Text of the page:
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Questions to the audience

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  1. Given your clinical experience, was the assessment comprehensive?
  2. Did the subjective and objective assessment support the diagnosis?
  3. What should I improve in my presentations?

NRNP/PRAC 6665 & 6675 Comprehensive Focused SOAP Psychiatric Evaluation Template

Week 7 Assignment: Grand Rounds Discussion: Complex Case Study Presentation

Chidi Oriaku

College of Nursing-PMHNP, Walden University

PRAC 6675-17: PMHNP Care Across the Lifespan II Practicum

Dr. Nataliya Ishkova

Due: 7/13/2022

Objectives

· Present a psychiatric complex case

· Present subjective assessment

· Present objective assessment

· Provide a differential diagnosis and the supporting evidence

· Provide and treatment plan

Subjective:

CC (chief complaint): “I think he needs more medication”

HPI: TF is a 16-year-old Caucasian American who presented for a follow-up assessment with his mother for substance drug-induced psychosis. His mother notes that TF medication, Abilify, is not working for him at the current 10mg and requests an increase in dosing. TF had been involuntarily hospitalized five weeks ago after he became overly paranoid over a gang following. He also heard people knocking on his bedroom window, which prompted his mother to take him to the emergency department after she noted it was all in his head; no gang or people was knocking on his bedroom window. TF admitted using ecstasy and marijuana on and off over the past two years. He was diagnosed with drug-induced psychosis, medically stabilized during the 5-day admission, and discharged on Abilify. TF notes he is fine, but his mother notes TF sometime appears to be listening to something and answers questions from unseen people. She wants an increase in dose to improve the management, given they had been told there might be dose adjustments depending on his response. They report no side effects. TF denies audio and visual hallucinations, suicidal and homicidal ideation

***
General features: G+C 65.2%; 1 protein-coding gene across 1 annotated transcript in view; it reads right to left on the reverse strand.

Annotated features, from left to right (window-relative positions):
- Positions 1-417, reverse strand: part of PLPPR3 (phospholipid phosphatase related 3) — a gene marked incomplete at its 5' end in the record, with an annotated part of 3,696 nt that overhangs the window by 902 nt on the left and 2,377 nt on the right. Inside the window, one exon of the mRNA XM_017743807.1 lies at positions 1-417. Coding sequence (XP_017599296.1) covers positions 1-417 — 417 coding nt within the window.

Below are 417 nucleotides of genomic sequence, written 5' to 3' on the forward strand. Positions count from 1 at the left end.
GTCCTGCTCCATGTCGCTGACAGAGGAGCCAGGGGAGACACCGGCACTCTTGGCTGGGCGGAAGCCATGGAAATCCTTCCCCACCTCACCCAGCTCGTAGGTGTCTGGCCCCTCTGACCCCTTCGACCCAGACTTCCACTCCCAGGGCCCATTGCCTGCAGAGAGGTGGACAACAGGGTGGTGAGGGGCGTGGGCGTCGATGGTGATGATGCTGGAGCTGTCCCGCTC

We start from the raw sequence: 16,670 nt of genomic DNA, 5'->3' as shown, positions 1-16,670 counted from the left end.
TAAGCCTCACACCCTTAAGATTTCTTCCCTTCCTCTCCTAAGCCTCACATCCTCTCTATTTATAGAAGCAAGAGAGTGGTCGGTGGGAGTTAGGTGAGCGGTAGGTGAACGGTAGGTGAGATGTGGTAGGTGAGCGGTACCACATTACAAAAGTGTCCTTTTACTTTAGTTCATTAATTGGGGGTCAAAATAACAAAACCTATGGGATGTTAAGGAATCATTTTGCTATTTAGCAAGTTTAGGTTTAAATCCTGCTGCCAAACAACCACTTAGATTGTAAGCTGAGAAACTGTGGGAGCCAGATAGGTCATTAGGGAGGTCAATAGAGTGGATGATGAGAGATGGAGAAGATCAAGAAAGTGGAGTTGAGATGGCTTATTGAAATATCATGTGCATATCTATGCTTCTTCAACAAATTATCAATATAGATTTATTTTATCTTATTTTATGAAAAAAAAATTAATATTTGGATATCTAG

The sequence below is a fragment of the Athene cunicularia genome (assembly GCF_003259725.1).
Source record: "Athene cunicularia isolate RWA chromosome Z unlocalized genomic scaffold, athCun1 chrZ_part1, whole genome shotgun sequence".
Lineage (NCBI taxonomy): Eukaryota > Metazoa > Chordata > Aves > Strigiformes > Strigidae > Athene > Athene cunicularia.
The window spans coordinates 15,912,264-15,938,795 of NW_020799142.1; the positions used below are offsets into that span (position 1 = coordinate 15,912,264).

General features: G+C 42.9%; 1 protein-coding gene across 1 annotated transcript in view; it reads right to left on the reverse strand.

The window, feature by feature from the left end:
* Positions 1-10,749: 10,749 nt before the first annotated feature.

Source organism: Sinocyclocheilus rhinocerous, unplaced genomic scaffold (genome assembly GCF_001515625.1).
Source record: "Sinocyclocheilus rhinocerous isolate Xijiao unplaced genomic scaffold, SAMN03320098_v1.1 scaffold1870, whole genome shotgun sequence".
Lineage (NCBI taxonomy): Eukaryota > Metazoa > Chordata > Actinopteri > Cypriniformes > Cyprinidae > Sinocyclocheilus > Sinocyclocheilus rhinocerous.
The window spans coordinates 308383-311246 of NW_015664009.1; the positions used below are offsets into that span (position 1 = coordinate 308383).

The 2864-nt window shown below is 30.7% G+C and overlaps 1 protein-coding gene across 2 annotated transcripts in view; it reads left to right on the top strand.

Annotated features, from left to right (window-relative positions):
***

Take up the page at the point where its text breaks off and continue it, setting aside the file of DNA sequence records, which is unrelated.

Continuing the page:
Substance Current Use: Admits use of ecstasy (molly), three tabs weekly over the past two years; admits using twice over the past four weeks; Admits use of marijuana over the past two years; admits use once a week over the past four weeks. He notes he felt too low. Denies use of alcohol, vaping, tobacco, or other illicit substances

Medical History:

· Current Medications: Abilify 10mg PO at bedtime for drug-induced psychosis

· Allergies: No known medication, food or environmental allergies

· Reproductive Hx: Heterosexual male, not currently sexually active, no reproductive health concerns

ROS:

· GENERAL: No changes in weight or appetite. No chills or fever

· HEENT: No head trauma, no changes in vision, yellowing or reddening. No nasal discharge, drainage, or congestion. No sore throat

· SKIN: No itching, dryness, or lumps

· CARDIOVASCULAR: No palpitations, chest tightness, or congestion, No peripheral edema

· RESPIRATORY: No difficulty in breathing or shortness of breath

· GASTROINTESTINAL: No changes in appetite, vomiting, diarrhea, or constipation

· GENITOURINARY: No increased urinary frequency or urgency. No pain or irritation, or urination

· NEUROLOGICAL: No dizziness, headaches, numbness, or tingling sensations

· MUSCULOSKELETAL: No joint or back pain. No difficulty in movement or fatigue

· HEMATOLOGIC: No unusual or unexplained bruising or bleeding

· LYMPHATICS: No enlarged lymph nodes

· ENDOCRINOLOGIC: No increased thirst, fluid intake, or urination

Objective:

Diagnostic results:

1. Urine cannabis test- positive

2. MDMA (Ecstasy/Molly) Urine Drug Test- positive

3. Clinician-Rated Dimensions of Psychosis Symptom Severity- Positive for hallucinations (3), delusion (3) and impaired cognition (2)

4. Previous lab findings ruled out an organic basis of psychotic symptoms (CBC, Thyroid-stimulating hormone, CBC, liver function test, lumbar puncture and vitamin B12 test